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Water Volume | LakeLubbers

This is the estimated volume of water that a lake contains -- measured at the lake's normal elevation. By this measure, the world's largest freshwater lake is Siberia's Lake Baikal.

You can find many of the the world's largest lakes (by water volume) on LakeLubbers.

Water Volume can be measured in acre-feet, in cubic miles, or in cubic kilometers. One acre-foot is the amount of water needed to cover one acre (43,560 square feet) to a depth of one foot. One cubic mile equals 3,379,200 acre-feet. One cubic kilometer equals 810,713 acre-feet.

1 acre-foot is equal to 325,851 US gallons. Siberia's Lake Baikal contains about 6,276,367,740,000,000 gallons of freshwater - nearly 1 million gallons for every living person on earth.

The other - and more widely used - measure of a lake's size is the lake's surface acreage. By that measure, the world's largest freshwater lake is North America's Lake Superior.


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Maximum Depth | LakeLubbers

This is the estimated greatest depth of the water in a lake -- measured at the lake's normal elevation. The world's deepest lake is Siberia's Lake Baikal; that lake's maximum depth is estimated at 5,314 feet.

You can find many of the the world's deepest lakes on LakeLubbers. If you select the last page of that list, you will find the (maximum depth of) the shallowest lakes in our database.


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Average Depth | LakeLubbers

This is the estimated average depth of the water in a lake -- measured at the lake's normal elevation. If the water volume and surface area of a lake are known, an estimate of the lake's average depth can be calculated:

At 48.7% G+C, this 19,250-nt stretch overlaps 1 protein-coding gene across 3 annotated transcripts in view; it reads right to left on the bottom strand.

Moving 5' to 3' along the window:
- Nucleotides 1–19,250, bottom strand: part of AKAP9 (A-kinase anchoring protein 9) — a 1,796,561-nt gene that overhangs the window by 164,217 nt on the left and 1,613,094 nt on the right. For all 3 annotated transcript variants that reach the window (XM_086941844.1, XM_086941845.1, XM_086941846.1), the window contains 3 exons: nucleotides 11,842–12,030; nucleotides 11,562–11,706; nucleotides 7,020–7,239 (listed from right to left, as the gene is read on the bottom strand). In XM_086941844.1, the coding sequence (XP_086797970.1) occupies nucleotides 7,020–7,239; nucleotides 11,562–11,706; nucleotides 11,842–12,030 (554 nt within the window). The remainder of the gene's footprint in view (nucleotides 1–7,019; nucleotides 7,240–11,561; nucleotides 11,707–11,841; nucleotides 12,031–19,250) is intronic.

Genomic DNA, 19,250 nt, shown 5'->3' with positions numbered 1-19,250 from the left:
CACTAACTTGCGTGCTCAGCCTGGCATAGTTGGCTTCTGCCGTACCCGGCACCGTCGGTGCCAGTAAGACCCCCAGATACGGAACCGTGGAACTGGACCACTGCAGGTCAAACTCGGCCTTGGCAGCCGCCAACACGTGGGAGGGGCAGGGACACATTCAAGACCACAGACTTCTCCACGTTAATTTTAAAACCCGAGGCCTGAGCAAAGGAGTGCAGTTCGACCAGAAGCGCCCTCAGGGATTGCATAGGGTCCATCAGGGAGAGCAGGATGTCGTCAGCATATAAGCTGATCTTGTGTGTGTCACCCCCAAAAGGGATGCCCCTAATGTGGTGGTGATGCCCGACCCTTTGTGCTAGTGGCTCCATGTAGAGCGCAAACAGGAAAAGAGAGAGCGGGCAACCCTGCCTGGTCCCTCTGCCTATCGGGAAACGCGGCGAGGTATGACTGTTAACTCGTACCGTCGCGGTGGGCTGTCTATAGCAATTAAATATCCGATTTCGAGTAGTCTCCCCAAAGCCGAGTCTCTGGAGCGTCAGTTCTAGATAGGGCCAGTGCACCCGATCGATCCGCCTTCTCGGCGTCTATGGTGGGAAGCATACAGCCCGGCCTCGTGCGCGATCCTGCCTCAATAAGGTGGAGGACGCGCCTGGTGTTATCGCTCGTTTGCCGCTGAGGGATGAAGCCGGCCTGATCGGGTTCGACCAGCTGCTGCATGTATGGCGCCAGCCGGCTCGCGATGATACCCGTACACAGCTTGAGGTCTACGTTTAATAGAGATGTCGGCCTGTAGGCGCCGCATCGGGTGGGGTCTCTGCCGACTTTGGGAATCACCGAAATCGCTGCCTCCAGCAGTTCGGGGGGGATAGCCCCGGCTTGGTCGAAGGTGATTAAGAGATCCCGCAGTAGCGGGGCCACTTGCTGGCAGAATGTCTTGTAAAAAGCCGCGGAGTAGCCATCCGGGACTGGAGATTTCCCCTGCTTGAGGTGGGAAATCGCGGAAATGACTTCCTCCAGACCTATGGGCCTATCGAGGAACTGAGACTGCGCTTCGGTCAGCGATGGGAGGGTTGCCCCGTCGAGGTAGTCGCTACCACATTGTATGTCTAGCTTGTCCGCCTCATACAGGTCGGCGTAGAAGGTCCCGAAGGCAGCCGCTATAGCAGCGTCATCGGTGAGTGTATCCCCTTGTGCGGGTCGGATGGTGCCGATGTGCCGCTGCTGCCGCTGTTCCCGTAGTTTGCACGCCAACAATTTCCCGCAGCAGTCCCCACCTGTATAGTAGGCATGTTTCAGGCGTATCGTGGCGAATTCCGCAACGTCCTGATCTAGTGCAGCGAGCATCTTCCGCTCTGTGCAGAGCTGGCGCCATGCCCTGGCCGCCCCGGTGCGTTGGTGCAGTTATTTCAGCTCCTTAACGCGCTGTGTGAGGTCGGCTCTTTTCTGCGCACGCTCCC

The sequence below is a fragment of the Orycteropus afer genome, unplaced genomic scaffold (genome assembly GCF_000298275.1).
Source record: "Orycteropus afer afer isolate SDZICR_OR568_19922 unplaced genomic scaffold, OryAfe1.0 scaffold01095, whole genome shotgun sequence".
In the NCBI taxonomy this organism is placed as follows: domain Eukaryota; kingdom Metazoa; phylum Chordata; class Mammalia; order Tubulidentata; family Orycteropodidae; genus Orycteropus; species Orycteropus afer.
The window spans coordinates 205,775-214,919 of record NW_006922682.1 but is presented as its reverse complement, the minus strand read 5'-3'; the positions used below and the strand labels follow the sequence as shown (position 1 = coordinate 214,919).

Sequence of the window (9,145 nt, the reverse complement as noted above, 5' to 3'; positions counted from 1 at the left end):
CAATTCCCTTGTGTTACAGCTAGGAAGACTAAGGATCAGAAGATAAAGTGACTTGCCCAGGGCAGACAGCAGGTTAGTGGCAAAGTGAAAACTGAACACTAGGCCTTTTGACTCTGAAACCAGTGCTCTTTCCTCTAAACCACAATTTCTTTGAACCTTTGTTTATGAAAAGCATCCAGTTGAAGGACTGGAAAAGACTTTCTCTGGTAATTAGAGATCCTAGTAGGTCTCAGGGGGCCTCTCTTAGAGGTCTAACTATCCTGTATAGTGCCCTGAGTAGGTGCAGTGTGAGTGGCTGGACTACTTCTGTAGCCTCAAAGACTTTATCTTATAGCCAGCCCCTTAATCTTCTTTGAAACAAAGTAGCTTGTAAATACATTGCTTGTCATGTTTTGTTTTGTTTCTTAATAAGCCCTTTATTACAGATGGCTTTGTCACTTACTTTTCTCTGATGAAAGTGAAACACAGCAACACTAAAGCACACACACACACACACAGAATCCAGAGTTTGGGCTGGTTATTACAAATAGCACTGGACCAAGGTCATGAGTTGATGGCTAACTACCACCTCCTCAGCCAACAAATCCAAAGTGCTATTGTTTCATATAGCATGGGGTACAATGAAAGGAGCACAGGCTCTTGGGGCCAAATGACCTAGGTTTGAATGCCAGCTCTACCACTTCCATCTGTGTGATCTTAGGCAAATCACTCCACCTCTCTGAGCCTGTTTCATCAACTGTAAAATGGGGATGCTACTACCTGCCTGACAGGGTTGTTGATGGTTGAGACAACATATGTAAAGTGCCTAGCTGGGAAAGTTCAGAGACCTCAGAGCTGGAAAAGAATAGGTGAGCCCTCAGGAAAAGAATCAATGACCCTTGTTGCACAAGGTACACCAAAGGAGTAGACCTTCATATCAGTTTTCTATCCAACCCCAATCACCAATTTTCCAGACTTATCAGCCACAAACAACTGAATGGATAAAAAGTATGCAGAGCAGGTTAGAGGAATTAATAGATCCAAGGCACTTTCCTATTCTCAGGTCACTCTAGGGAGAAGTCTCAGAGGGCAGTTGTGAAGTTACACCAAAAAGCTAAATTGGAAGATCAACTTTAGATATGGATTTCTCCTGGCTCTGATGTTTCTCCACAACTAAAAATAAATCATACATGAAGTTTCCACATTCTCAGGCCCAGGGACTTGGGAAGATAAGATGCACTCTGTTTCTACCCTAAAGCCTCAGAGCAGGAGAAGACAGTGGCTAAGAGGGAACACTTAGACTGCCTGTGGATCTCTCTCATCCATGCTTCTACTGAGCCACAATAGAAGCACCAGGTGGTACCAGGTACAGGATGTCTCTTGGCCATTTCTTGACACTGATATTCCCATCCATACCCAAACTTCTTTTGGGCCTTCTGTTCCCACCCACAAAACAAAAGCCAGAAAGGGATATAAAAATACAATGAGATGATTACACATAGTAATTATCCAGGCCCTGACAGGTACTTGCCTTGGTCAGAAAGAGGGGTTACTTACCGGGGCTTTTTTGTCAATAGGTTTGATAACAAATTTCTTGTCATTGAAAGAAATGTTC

Water volume ÷ Surface Area = Average Depth

Example: 1,000,000 acre-feet ÷ 20,000 acres = 50 feet average depth


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Maximum Elevation | LakeLubbers

This is a lake's highest water level, measured by the lake's surface distance above sea level, that can occur during flooding. A lake's highest possible maximum elevation is usually the top of the lake's dam or spillway.

At lakes that include residential development, government regulations usually forbid the construction of homes below a lake's maximum elevation.


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Minimum Elevation | LakeLubbers

This is a lake's lowest water level, measured by the lake's surface distance above sea level, that can be reasonably expected to occur. Low lake levels can occur due to deliberate seasonal draw downs for irrigation or impending snow melt, reduced water inflows, drought and evaporation, residential or commercial water demands, and hydropower generation.

Some lakes' minimum and maximum elevations are virtually the same. Lakes that generate hydropower may vary by several feet - according to power demand. Lakes whose primary purpose is to prevent flooding can seasonally vary by 100 feet or more.

When some lakes reach their minimum elevation, their boat ramps may not be long enough to permit boat access - and boats docked on shallow parts of the lake may end up on dry ground. In those cases, kayakers and shore-based anglers may be among the few happy recreational users of the lake.


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Normal Elevation | LakeLubbers

This is a lake's normal water level, measured by the lake's surface distance above sea level. For a reservoir, this water level is also known as "full pond" or "full pool".